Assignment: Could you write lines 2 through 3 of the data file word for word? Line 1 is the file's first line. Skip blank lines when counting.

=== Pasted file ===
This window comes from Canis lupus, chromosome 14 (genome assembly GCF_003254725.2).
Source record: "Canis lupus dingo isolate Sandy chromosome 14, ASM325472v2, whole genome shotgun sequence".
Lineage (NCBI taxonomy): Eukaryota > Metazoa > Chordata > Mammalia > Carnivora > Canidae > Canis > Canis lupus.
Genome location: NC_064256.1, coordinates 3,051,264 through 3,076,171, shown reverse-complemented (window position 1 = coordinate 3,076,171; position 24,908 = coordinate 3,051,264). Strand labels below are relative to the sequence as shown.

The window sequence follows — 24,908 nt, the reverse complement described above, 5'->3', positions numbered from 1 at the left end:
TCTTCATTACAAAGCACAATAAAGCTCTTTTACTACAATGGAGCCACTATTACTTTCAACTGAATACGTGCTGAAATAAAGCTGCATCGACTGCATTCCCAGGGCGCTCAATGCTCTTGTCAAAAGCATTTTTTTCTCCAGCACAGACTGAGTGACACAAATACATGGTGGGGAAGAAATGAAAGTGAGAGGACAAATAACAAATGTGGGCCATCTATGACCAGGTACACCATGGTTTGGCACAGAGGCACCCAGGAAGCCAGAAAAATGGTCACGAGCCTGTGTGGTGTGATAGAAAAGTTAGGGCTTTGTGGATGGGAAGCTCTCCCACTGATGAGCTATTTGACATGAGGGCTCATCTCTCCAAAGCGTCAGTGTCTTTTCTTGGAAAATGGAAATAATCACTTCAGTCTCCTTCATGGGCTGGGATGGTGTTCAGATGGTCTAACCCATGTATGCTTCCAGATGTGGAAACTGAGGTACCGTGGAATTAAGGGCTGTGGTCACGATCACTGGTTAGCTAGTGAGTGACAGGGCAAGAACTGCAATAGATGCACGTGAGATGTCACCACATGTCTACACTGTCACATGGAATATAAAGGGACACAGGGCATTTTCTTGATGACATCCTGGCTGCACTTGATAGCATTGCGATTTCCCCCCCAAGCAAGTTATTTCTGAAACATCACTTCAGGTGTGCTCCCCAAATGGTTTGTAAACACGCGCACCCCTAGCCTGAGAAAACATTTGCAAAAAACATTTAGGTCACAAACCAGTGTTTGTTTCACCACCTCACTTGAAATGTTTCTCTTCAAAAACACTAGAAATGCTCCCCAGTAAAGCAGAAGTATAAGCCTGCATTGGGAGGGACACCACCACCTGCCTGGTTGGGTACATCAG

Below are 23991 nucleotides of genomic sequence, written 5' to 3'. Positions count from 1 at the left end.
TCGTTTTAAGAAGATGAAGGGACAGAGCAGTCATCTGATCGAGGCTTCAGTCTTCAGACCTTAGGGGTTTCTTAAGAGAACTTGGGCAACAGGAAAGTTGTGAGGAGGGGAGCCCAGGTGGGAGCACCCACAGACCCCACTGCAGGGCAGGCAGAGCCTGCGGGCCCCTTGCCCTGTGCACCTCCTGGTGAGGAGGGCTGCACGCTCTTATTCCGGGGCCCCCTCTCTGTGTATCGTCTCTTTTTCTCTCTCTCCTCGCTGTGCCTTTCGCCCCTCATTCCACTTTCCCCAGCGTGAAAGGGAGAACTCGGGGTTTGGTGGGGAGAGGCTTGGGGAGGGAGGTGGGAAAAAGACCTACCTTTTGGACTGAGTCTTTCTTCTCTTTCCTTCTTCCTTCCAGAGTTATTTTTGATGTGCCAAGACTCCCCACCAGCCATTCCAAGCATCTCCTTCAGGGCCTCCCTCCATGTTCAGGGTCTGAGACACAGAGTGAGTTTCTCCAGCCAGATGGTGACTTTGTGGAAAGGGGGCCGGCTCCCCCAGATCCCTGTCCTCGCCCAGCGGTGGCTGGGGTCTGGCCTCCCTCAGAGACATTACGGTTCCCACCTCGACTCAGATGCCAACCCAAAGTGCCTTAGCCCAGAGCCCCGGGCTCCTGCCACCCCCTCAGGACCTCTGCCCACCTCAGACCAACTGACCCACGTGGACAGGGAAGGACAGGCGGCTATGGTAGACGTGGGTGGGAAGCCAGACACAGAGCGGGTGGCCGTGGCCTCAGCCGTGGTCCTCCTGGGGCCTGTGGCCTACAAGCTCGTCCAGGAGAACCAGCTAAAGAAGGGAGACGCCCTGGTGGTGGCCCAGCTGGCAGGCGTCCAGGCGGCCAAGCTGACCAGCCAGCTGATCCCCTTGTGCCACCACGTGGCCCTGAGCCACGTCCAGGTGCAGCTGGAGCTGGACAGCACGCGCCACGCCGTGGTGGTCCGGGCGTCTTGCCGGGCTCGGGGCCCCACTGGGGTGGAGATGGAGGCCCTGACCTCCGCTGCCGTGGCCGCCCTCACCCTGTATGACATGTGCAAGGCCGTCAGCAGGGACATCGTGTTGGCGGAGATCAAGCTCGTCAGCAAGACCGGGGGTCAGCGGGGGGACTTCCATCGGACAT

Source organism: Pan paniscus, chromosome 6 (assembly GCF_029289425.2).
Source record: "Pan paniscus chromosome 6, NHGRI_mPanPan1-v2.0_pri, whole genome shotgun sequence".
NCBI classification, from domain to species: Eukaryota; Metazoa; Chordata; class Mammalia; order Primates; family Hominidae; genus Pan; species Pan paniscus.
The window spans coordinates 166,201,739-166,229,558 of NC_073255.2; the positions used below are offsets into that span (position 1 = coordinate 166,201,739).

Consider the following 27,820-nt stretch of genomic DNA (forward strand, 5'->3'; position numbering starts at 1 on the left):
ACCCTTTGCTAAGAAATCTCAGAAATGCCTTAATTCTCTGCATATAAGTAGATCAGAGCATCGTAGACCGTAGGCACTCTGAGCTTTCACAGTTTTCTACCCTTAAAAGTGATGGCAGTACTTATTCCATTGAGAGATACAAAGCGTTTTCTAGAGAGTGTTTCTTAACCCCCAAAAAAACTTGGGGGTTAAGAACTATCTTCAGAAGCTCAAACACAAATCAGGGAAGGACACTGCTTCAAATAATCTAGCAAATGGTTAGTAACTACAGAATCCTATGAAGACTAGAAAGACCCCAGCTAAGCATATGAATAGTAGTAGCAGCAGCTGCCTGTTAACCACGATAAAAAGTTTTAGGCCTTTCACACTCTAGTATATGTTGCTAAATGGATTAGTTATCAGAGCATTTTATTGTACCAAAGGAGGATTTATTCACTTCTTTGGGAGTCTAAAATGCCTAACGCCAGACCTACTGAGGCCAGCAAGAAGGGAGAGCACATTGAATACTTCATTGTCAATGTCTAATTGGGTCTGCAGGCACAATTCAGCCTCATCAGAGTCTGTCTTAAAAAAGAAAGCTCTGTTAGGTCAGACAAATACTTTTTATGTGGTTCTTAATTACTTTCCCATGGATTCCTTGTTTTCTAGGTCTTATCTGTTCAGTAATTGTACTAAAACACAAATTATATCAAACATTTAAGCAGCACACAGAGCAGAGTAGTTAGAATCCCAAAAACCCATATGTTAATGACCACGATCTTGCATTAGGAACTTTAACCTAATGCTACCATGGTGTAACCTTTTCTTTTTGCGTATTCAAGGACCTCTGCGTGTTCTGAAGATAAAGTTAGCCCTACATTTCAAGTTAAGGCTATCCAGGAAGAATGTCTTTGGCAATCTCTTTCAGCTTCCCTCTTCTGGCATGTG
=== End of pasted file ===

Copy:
Source record: "Canis lupus dingo isolate Sandy chromosome 14, ASM325472v2, whole genome shotgun sequence".
Lineage (NCBI taxonomy): Eukaryota > Metazoa > Chordata > Mammalia > Carnivora > Canidae > Canis > Canis lupus.